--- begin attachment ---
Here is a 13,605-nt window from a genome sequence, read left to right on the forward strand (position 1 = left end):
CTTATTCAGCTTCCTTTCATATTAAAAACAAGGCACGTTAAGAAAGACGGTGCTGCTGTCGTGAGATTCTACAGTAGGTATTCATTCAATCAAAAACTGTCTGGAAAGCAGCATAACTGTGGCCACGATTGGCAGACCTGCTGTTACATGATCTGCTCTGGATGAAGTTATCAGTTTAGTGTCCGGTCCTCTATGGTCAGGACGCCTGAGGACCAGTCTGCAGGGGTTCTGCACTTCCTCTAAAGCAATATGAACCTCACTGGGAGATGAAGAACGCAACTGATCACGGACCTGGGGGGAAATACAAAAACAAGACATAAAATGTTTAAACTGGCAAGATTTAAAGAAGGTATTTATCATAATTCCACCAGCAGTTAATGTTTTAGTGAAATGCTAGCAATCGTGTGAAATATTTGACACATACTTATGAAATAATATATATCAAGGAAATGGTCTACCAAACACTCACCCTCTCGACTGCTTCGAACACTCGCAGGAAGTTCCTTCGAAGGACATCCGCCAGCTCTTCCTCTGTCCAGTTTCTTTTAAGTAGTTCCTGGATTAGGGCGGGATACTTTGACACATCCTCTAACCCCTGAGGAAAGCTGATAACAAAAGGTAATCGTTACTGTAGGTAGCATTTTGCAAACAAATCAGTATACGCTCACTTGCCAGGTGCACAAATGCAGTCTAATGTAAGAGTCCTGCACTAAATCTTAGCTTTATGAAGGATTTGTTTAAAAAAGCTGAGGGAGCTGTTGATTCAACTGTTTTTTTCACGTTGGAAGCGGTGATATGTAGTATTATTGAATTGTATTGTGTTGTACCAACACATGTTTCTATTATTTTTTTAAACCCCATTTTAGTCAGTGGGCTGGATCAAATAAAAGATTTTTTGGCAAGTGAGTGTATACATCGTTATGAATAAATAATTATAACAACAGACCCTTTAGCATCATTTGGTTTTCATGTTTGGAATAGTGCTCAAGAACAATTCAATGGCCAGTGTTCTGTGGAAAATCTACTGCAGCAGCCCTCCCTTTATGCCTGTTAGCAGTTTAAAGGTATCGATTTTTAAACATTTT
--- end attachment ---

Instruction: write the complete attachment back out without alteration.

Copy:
Here is a 13,605-nt window from a genome sequence, read left to right on the forward strand (position 1 = left end):
CTTATTCAGCTTCCTTTCATATTAAAAACAAGGCACGTTAAGAAAGACGGTGCTGCTGTCGTGAGATTCTACAGTAGGTATTCATTCAATCAAAAACTGTCTGGAAAGCAGCATAACTGTGGCCACGATTGGCAGACCTGCTGTTACATGATCTGCTCTGGATGAAGTTATCAGTTTAGTGTCCGGTCCTCTATGGTCAGGACGCCTGAGGACCAGTCTGCAGGGGTTCTGCACTTCCTCTAAAGCAATATGAACCTCACTGGGAGATGAAGAACGCAACTGATCACGGACCTGGGGGGAAATACAAAAACAAGACATAAAATGTTTAAACTGGCAAGATTTAAAGAAGGTATTTATCATAATTCCACCAGCAGTTAATGTTTTAGTGAAATGCTAGCAATCGTGTGAAATATTTGACACATACTTATGAAATAATATATATCAAGGAAATGGTCTACCAAACACTCACCCTCTCGACTGCTTCGAACACTCGCAGGAAGTTCCTTCGAAGGACATCCGCCAGCTCTTCCTCTGTCCAGTTTCTTTTAAGTAGTTCCTGGATTAGGGCGGGATACTTTGACACATCCTCTAACCCCTGAGGAAAGCTGATAACAAAAGGTAATCGTTACTGTAGGTAGCATTTTGCAAACAAATCAGTATACGCTCACTTGCCAGGTGCACAAATGCAGTCTAATGTAAGAGTCCTGCACTAAATCTTAGCTTTATGAAGGATTTGTTTAAAAAAGCTGAGGGAGCTGTTGATTCAACTGTTTTTTTCACGTTGGAAGCGGTGATATGTAGTATTATTGAATTGTATTGTGTTGTACCAACACATGTTTCTATTATTTTTTTAAACCCCATTTTAGTCAGTGGGCTGGATCAAATAAAAGATTTTTTGGCAAGTGAGTGTATACATCGTTATGAATAAATAATTATAACAACAGACCCTTTAGCATCATTTGGTTTTCATGTTTGGAATAGTGCTCAAGAACAATTCAATGGCCAGTGTTCTGTGGAAAATCTACTGCAGCAGCCCTCCCTTTATGCCTGTTAGCAGTTTAAAGGTATCGATTTTTAAACATTTT